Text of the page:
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Beats by Dr. Dre: A Conversation with Luke Wood

It is quite easy to identify Luke Wood at any Beats by Dr. Dre event: simply search out the quiet figure in the midst of an ostentatious rap entourage or a mob of hormonally charged teen groupies. But don’t let his mild-mannered appearance fool you; pair him up with a Stratocaster and he will rip out a bad-ass tune…
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It is quite easy to identify Luke Wood at any Beats by Dr. Dre event: simply search out the quiet figure in the midst of an ostentatious rap entourage or a mob of hormonally charged teen groupies. But don’t let his mild-mannered appearance fool you; pair him up with a Stratocaster and he will rip out a bad-ass tune from his days as a punk rocker. Give him a seedling of a startup and he will build it into a multinational corporation.

Although he had worked closely with Beats’ co-founders, Dr. Dre and Jimmy Iovine of Interscope Records, since the company’s start in 2008, Luke Wood did not officially join Beats until February 2011, when he stepped in as President and Chief Operating Officer. Many industry insiders have credited Wood with the recent purchase of MOG, a subscription music service and Beats’ first major acquisition.

In light of mounting competition within the market for premium audio accessories, Beats was still able to hold onto its 56% market share for North America, with a revenue figure of over 300 million dollars. In part, it is thanks to Wood’s ability to drive up momentum for the brand, both here and now overseas.

During Beats’ most recent launch event in China, we sat down with this songwriter, guitarist, and one-time music exec to chat about the success of Beats Electronics, future challenges, and the how-to on staying ahead of the competition.


We’ve all heard of the job title, CEO, or, Chief Executive Officer. Tell us a bit about your position as Chief Operating Officer for Beats Electronics and how you got here.

As you know, the company was originally a concept between Jimmy Iovine and Dr. Dre. In addition to Beats, Jimmy is also the Chairman of Interscope Geffen A&M. When Beats first started in 2008, I was still over at Universal Music Group (parent company of Interscope Records), where I managed the Rock Music genre and worked as the Chief Strategy Officer for Interscope Geffen A&M (IGA). In fact, I was still at Universal until two years ago, when I became a “full-timer” at Beats. The transition, however, was quite easy for me. I’ve worked closely with Jimmy ever since 2003, when I moved from DreamWorks Records to Interscope. Once at Interscope, I got to know Dr. Dre quite well during in the process.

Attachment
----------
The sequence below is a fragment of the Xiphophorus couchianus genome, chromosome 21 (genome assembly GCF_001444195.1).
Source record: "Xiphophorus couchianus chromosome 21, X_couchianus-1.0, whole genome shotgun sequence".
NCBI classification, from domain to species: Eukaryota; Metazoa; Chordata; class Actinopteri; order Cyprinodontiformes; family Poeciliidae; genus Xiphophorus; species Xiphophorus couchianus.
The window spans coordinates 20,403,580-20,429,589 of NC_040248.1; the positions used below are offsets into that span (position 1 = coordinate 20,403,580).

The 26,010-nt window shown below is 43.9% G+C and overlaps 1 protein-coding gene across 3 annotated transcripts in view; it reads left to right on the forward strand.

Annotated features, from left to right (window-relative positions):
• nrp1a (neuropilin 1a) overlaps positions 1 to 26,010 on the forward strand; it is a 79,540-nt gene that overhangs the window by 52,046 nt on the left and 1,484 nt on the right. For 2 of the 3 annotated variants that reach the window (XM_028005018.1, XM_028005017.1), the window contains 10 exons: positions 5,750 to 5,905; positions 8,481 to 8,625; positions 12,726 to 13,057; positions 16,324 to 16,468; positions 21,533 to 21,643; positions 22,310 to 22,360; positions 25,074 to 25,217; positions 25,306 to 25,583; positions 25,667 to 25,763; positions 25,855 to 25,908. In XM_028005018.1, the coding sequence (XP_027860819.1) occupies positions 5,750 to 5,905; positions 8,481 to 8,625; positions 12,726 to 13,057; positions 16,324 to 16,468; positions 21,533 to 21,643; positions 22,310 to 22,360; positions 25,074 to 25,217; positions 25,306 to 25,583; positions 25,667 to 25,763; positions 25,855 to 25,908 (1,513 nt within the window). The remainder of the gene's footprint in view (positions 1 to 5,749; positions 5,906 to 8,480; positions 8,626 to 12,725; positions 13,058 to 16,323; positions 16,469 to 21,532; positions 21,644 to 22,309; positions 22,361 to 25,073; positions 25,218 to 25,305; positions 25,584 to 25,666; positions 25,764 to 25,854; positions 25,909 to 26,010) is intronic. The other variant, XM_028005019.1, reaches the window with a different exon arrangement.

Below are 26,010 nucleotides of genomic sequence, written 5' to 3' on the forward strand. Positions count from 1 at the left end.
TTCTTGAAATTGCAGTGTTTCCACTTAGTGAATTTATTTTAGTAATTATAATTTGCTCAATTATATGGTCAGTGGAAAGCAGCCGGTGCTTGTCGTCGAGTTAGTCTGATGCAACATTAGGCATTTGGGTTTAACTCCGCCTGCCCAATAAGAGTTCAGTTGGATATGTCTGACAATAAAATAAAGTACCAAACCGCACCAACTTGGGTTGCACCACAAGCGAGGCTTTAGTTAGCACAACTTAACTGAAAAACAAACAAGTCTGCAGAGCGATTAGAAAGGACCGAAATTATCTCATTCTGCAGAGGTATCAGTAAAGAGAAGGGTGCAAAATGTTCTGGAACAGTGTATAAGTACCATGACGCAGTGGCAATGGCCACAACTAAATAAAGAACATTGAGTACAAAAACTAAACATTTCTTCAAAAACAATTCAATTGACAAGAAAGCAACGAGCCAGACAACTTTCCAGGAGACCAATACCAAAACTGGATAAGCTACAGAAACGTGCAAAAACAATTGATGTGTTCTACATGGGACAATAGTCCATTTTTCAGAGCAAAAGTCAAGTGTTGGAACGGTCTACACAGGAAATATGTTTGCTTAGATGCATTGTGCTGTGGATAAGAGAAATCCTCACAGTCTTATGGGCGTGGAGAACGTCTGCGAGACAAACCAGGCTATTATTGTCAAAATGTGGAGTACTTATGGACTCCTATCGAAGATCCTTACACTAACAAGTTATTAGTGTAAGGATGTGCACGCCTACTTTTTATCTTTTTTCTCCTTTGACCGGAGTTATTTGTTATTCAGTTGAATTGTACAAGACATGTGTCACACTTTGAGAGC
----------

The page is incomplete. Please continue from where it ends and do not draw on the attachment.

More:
Officially, I’m known as Beats’ Chief Operating Officer–I oversee the company’s day-to-day operation, from product designs, marketing ideas, to logistics and customer service. The thing is, we do not follow the typical business managerial structure, so you’ll find any one of us doing anything and everything just to get the job done, much like a Silicon Valley startup.

You majored in American Studies while at Wesleyan University. So, what attracted you to the music industry after college?

Music was the reason why I went on to major in American Studies. I started off as a guitar player but was into hardcore punk. Around the same time, I thought a lot about certain political ideologies and their associations with music. That was how I ended up at American Studies. Near my final years at Wesleyan, I got an internship with A&M to learn about the commerce side of music. I got sucked in and have stayed with it ever since.

Do you still record your own materials on the side?

Yeah, I have my own recording studio and everything… I don’t think I will ever not play…


 In addition to Beats by Dr. Dre (headphones) and the recently purchased MOG (online music service), what are Beats Electronics’ other business components?

So, Beats Electronics is really the umbrella company. Underneath Beats Electronics, there is the product side, which manages all the hardware, like headphones and speakers. In addition, we have Beats Audio which focuses on optimizing sound quality through software. Some of the best examples are the special Beats Edition laptops by HP, HTC cellphones, and hi-fi systems in certain Fiat, Chrysler, and Jeep vehicles. MOG is actually the foundation of Beats Music, a business venture co-owned by the owners of Beats Electronics. It will be something you hear more about soon.

In 5 short years, Beats by Dr. Dre grew from just an idea to a multinational brand with a revenue of $350 million (2011 figures). What are the few key points that you think made Beats by Dr. Dre so successful?